Kubernetes Managed Services Comparison

Edit 06/03/2020: Updated to include new GKE pricing.

As Kubernetes popularity has grown, more businesses have based their platform on the technology leading to Public Cloud vendors creating their own managed service offerings.  Last week Amazon announced they have reduced their Elastic Kubernetes Service by 50% to $0.1 per hour.  We thought it would be a great time to compare each of the main public cloud providers managed Kubernetes services.

Kubernetes Managed Services

Whilst Kubernetes offers an excellent platform to run containerised based applications on, it does become tricky to manage clusters at scale.  This is primarily down to the frequency of change and the steep learning curve needed to administer a cluster whilst maintaining a strong security posture.   

Public Cloud vendors saw an opportunity in the market to alleviate a lot of the administration issues associated with Kubernetes by managing the control plane and master nodes.  This means that administrators no longer need to worry about installing Kubernetes or upgrading the cluster themselves.  The Cloud Providers managed service also provide other benefits such as:  

  • Tightly integrated services – allowing the cluster to easily use other services
  • Improved Networking & Security
  • Logfile integration
  • Autoscaling 

These managed services do not customise the Kubernetes installation – allowing businesses the opportunity to move their platforms from one Public Cloud provider to another with limited migration work. 

Amazon Web Services – Elastic Kubernetes Service 

Amazon Elastic Kubernetes Service (Amazon EKS) makes it easy to deploy, manage, and scale containerized applications using Kubernetes on AWS.  EKS manages worker nodes for your cluster using latest EKS-optimized AMIs in your AWS account while node updates and terminations gracefully drain nodes to ensure your applications stay available. 


Amazons EKS is relatively new, having been launched in 2018 and slowly rolled out across regions.  Due to its lack of maturity, it doesn’t quite have the features or development that its competitors have – but it is quickly catching up. 

Google Cloud Platform – Google Kubernetes Engine 

Google Kubernetes Engine (GKE) is a managed, production-ready environment for deploying containerized applications. It brings our latest innovations in developer productivity, resource efficiency, automated operations, and open-source flexibility to accelerate your time to market. 


Launched in 2015, Google was the first major public cloud provider to offer a Kubernetes managed service.  As such it has arguably the most mature set of features available including the ability to automatically install additional services such as Istio’s service mesh.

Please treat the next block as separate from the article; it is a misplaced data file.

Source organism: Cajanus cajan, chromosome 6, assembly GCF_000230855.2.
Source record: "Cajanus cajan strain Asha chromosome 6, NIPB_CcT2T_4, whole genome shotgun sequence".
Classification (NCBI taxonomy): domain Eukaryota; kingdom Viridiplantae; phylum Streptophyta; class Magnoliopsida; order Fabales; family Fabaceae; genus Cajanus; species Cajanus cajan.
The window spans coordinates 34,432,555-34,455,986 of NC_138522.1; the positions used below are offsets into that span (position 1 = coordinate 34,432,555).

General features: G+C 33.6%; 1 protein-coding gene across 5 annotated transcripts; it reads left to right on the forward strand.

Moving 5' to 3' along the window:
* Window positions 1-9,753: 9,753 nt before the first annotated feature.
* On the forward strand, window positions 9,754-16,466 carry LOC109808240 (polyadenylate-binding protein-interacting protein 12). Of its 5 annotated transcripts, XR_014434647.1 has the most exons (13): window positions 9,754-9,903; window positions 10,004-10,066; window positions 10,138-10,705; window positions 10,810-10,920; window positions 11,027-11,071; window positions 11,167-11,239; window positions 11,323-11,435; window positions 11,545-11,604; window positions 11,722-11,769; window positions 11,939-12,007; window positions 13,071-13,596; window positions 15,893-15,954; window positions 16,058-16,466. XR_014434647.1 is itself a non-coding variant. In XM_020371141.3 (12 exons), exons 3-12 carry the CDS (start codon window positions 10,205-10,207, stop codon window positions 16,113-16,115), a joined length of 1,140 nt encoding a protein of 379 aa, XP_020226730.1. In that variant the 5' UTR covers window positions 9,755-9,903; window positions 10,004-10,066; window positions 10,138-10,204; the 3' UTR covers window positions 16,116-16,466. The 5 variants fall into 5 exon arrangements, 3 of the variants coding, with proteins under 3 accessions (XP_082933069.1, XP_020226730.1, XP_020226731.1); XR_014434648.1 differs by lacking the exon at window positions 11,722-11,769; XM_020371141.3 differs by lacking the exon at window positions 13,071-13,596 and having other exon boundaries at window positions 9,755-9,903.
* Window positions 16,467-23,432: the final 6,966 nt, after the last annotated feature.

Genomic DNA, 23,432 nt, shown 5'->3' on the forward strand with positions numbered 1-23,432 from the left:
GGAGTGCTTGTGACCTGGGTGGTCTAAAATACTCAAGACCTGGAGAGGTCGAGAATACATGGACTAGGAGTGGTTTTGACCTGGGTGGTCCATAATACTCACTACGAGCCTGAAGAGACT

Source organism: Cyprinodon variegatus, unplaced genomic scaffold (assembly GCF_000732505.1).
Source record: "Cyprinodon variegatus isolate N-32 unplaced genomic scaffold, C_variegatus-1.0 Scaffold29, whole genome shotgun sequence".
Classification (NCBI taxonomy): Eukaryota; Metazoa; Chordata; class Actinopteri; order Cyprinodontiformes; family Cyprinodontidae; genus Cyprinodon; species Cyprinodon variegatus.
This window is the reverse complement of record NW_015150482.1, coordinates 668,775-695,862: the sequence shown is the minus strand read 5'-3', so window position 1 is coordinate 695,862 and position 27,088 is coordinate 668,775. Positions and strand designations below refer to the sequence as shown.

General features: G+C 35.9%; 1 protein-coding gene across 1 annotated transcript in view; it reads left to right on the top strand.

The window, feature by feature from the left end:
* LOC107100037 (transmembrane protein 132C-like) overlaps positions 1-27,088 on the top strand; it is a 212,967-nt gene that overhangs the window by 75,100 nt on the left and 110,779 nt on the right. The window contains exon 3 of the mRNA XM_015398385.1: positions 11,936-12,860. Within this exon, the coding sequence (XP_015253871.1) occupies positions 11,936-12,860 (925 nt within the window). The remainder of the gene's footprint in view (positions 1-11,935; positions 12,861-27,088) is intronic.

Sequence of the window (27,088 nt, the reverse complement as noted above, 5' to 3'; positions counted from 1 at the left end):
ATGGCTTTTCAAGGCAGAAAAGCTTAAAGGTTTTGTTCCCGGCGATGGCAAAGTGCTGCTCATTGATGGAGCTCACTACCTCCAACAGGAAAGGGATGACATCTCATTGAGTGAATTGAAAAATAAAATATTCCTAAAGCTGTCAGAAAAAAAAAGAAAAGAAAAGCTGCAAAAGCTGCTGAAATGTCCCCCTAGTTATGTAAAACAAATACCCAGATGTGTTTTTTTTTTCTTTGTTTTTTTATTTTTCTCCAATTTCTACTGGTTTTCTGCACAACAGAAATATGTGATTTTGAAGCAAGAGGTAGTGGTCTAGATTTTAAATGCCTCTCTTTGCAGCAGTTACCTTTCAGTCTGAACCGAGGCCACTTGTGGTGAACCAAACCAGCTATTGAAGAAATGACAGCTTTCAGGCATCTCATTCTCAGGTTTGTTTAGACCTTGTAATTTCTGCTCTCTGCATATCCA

Microsoft Azure – Azure Kubernetes Service 

The fully managed Azure Kubernetes Service (AKS) makes deploying and managing containerised applications easy. It offers serverless Kubernetes, an integrated continuous integration and continuous delivery (CI/CD) experience, and enterprise-grade security and governance. Unite your development and operations teams on a single platform to rapidly build, deliver and scale applications with confidence. 


Since launching AKS in 2017, Microsoft has done a great job in developing the service to compete with Google’s GKE.  AKS has an extensive list of mature features including Azure DNS integration and excellent SLAs. 

Managed Service Comparison 

Available Versions  1.12, 1.13, 1.14  1.12, 1.13, 1.14  1.13, 1.14 
Control Plane Costs  $0.1 per hour  Free  $0.1 per hour
Kubernetes Upgrades  On Demand  On Demand  Automatic 
Regional Support  Partial Rollout  Global  Global 
Self Healing  No  No  Yes 
Managed Worker Nodes  Yes  Yes  Yes 
Node Auto Scaling  Yes  Yes  Yes 
Service Mesh Integration  App Mesh  No  Istio 
Documentation  Limited  Extensive  Limited 
SLA  99.9%  99.5%  99.95% 


There isn’t an awful lot to distinguish these managed services from one another, and for that reason, it probably makes sense to stick with your current cloud provider, or if looking for a new managed service – compare the cloud provider‘s ecosystem (integration into your existing services). 

Having said that if you’re looking for a winner, I believe that Google has a slight edge on their competition with features like self-healing, Istio service mesh integration.  AKS offers no additional cost for managing the control plane whilst EKS & GKE charge $0.1 per hour (adding up to around $2.5 a day or $72 a month). 

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